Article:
We’ve just shared details about a new proposal that aims at speeding up navigations by downloading resources ahead of time, i.e. prefetching.
The proposal defines the concept of a private prefetch proxy which consists of an end-to-end encrypted CONNECT proxy to hide potentially identifiable information (e.g. user’s IP address), as well as rules governing its usage, and additional measures to ensure that the prefetches can not be personalized to the user.
This proposal builds on previous work and is part of a long term effort designed to dramatically speed up navigations, across the whole web, through improved prefetching and pre-rendering techniques that are privacy and developer friendly. We are eager to work with the community on refining and generalizing the proposal for the benefit of the whole web.
While this barely scratches the surface, we have identified some challenges / open-questions for a viable web platform path. This ranges from tactical aspects to operational matters. For example:
Defining a way for pages to declare themselves capable of being prefetched/pre-rendered without credentials, and capable of updating the user experience upon gaining access to their storage on navigation (e.g. see the Alternate Loading Modes proposal).
Who can run such a prefetch proxy? Who can specify which prefetch proxy to use for a given situation? What are the privacy properties and operational implications of the various possibilities (e.g. run and/or specified by the browser / referrer site / user / target site)?
If you are interested in the space, we’d love to hear your feedback and suggestions via this repo!
If you are familiar with Signed Exchange (SxG), you may also wonder what are the differences given that SxG can also be used for privacy preserving prefetch use cases. SxG has quite a few advantages, and unique use cases, over the prefetch proxy approach. Let’s mention a few:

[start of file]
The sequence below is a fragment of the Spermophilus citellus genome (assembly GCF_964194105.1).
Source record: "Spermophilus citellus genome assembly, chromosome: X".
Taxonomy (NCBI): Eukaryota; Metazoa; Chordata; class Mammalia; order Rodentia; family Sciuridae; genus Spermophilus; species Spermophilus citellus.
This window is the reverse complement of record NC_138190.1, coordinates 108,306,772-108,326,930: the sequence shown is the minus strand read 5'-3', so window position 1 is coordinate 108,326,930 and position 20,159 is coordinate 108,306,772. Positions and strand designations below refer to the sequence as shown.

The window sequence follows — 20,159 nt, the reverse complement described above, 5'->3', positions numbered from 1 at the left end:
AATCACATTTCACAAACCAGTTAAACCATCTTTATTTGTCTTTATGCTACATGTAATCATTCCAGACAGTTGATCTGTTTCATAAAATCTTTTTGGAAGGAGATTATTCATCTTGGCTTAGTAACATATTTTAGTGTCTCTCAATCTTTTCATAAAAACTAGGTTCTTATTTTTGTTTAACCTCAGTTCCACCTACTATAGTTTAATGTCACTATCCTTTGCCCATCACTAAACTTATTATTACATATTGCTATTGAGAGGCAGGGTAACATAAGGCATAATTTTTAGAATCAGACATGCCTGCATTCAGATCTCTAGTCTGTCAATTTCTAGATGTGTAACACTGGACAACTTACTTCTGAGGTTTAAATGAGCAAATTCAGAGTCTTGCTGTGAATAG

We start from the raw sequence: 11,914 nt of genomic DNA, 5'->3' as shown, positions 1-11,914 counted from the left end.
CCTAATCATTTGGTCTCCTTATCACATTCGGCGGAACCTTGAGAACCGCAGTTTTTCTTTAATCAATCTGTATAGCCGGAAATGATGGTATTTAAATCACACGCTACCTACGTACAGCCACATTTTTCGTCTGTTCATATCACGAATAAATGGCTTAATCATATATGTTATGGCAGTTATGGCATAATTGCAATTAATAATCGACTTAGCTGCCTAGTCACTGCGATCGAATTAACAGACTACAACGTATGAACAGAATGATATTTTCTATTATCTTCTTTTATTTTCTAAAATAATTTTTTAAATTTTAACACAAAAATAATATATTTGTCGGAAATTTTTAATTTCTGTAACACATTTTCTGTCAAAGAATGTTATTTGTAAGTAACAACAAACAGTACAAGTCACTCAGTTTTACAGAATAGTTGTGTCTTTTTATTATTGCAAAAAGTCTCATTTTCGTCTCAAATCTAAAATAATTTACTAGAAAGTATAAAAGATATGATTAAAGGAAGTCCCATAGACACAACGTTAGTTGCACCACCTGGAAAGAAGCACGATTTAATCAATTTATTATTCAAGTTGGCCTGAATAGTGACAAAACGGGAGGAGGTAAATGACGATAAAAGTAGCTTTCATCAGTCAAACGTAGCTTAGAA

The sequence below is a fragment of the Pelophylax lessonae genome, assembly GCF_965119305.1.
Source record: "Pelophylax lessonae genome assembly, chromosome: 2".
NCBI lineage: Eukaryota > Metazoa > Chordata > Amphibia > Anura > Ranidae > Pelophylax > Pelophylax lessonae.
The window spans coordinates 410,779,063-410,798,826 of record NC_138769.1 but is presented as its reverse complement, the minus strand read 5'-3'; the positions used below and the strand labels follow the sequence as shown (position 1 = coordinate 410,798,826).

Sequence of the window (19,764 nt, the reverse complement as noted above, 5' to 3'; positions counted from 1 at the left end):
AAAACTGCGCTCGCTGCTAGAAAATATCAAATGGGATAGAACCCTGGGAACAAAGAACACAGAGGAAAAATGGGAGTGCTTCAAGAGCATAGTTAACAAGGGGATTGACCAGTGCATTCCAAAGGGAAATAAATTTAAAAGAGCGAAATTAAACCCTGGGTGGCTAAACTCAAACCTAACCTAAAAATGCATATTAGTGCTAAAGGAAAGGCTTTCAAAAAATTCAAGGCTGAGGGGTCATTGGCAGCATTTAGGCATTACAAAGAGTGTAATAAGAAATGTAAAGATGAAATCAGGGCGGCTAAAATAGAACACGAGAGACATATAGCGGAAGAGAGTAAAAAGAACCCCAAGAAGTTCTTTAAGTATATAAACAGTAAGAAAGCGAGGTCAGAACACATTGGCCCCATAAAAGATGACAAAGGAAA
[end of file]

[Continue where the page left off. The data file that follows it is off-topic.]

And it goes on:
Data costs saving for developers. SxG allows a third party to serve the content on your behalf with integrity and authenticity guarantees (i.e. your content can’t be modified and remain attributed to your origin). This provides opportunities for developers to minimize their data costs by offsetting a fraction of their traffic onto SxG caches.
Improved availability. Third parties can serve SxG to improve the availability of popular or critical content when the origin servers can’t keep up with the demand.
Precaching. SxG allows an application to fetch and cache content/apps ahead of time. This in turn enables experiences that are reliably fast, as opposed to on-demand prefetching/prerendering of most likely items which leads to user experiences with higher variance. This also enables experiences that are more resilient to a flakey connection. Some examples of applications that would benefit from this: news aggregation, discovery apps with instant mini-apps or games.
In other words, while Signed Exchange requires extra setup and work compared to the prefetch proxy approach, it’s nonetheless a viable, readily available (and sometimes trivial), option for privacy preserving prefetching with unique benefits and use cases that we hope will appeal to many developers.